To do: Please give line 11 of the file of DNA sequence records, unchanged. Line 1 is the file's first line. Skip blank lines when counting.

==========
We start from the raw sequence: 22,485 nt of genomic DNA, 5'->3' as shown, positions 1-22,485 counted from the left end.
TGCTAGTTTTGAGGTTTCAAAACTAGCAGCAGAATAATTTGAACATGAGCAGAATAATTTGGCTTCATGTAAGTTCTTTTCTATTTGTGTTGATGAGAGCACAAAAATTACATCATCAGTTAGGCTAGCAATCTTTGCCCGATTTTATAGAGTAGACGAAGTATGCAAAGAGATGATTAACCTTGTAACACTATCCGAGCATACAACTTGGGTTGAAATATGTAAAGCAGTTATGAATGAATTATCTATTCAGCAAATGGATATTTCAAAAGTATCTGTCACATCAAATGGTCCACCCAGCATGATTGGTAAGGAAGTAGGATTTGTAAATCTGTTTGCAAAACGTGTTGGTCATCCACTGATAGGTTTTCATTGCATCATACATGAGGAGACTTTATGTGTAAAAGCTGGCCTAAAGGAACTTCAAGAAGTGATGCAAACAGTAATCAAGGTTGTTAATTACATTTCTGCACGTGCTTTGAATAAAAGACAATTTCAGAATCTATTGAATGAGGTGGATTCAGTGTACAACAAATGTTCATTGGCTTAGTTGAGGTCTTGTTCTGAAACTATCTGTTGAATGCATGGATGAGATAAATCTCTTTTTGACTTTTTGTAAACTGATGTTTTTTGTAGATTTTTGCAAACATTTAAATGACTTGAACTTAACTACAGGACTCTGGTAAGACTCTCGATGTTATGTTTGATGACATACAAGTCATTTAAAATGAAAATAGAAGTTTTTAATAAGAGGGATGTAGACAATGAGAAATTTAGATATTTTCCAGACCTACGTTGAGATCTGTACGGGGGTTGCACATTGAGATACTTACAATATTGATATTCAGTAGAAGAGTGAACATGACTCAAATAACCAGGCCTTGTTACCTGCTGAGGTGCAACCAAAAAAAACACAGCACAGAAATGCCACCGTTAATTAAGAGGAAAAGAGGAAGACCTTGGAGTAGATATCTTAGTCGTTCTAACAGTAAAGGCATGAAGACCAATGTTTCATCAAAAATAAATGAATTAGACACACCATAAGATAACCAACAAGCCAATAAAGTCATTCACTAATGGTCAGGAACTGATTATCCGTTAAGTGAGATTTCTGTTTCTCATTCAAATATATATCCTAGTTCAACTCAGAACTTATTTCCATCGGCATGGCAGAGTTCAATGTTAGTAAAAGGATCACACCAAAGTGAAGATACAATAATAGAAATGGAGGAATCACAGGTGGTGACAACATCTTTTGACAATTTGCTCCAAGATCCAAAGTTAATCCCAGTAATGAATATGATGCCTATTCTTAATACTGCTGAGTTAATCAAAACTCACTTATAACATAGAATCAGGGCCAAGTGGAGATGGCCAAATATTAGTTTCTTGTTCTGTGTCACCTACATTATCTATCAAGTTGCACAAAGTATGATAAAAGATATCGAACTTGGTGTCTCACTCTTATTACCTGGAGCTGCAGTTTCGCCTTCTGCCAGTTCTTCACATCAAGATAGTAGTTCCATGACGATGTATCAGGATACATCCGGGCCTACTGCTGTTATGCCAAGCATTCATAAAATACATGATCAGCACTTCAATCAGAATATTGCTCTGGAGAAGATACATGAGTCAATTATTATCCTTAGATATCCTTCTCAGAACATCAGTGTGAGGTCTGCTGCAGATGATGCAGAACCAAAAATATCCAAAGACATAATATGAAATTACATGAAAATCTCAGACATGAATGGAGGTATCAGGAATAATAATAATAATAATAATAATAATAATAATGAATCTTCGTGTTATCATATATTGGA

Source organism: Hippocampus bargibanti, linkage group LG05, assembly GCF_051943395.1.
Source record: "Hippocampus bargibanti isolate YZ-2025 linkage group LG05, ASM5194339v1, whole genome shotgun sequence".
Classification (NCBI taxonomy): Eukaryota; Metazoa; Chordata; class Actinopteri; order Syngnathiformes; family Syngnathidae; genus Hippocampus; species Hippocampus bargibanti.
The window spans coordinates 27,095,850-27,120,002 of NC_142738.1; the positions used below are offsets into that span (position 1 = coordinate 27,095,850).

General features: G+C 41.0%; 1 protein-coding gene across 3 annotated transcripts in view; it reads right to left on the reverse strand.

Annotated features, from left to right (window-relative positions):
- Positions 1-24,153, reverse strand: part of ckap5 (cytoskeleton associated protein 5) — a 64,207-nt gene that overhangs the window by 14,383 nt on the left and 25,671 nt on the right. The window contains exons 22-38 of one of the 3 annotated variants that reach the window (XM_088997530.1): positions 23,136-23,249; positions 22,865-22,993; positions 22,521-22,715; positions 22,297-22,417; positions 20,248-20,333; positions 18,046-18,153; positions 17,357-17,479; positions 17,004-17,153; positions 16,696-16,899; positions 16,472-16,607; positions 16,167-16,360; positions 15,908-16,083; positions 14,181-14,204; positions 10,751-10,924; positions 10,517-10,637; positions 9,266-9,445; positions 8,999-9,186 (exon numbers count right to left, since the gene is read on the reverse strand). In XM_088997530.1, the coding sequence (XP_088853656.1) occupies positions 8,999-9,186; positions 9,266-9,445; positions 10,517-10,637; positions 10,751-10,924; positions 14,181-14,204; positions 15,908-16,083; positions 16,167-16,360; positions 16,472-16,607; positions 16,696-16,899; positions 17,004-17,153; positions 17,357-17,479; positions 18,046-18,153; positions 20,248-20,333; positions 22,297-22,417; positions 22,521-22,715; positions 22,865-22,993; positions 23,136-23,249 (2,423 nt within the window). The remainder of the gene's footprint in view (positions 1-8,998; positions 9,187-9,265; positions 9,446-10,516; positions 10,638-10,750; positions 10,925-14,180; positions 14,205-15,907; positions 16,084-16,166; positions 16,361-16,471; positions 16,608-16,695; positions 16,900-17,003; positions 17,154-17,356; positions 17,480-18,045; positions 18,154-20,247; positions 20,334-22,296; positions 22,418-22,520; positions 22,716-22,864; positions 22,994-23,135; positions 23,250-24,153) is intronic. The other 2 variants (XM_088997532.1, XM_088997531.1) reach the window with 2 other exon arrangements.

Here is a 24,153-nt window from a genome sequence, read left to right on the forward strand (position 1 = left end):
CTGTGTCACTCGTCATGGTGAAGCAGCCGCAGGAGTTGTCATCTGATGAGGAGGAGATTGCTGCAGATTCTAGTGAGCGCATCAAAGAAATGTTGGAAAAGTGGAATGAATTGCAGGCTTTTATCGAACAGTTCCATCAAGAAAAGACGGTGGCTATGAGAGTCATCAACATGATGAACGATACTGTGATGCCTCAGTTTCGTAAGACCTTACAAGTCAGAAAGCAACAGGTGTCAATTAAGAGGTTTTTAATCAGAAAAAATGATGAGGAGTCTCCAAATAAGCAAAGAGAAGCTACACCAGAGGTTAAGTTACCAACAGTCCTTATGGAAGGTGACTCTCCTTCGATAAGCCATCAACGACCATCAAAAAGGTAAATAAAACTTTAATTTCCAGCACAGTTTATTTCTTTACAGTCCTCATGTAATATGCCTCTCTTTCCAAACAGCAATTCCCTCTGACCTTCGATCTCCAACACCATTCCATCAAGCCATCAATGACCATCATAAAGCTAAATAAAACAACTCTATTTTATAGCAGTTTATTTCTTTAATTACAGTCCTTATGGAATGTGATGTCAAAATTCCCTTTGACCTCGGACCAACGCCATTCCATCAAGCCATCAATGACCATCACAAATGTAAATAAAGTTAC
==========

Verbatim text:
CTGTGTCACTCGTCATGGTGAAGCAGCCGCAGGAGTTGTCATCTGATGAGGAGGAGATTGCTGCAGATTCTAGTGAGCGCATCAAAGAAATGTTGGAAAAGTGGAATGAATTGCAGGCTTTTATCGAACAGTTCCATCAAGAAAAGACGGTGGCTATGAGAGTCATCAACATGATGAACGATACTGTGATGCCTCAGTTTCGTAAGACCTTACAAGTCAGAAAGCAACAGGTGTCAATTAAGAGGTTTTTAATCAGAAAAAATGATGAGGAGTCTCCAAATAAGCAAAGAGAAGCTACACCAGAGGTTAAGTTACCAACAGTCCTTATGGAAGGTGACTCTCCTTCGATAAGCCATCAACGACCATCAAAAAGGTAAATAAAACTTTAATTTCCAGCACAGTTTATTTCTTTACAGTCCTCATGTAATATGCCTCTCTTTCCAAACAGCAATTCCCTCTGACCTTCGATCTCCAACACCATTCCATCAAGCCATCAATGACCATCATAAAGCTAAATAAAACAACTCTATTTTATAGCAGTTTATTTCTTTAATTACAGTCCTTATGGAATGTGATGTCAAAATTCCCTTTGACCTCGGACCAACGCCATTCCATCAAGCCATCAATGACCATCACAAATGTAAATAAAGTTAC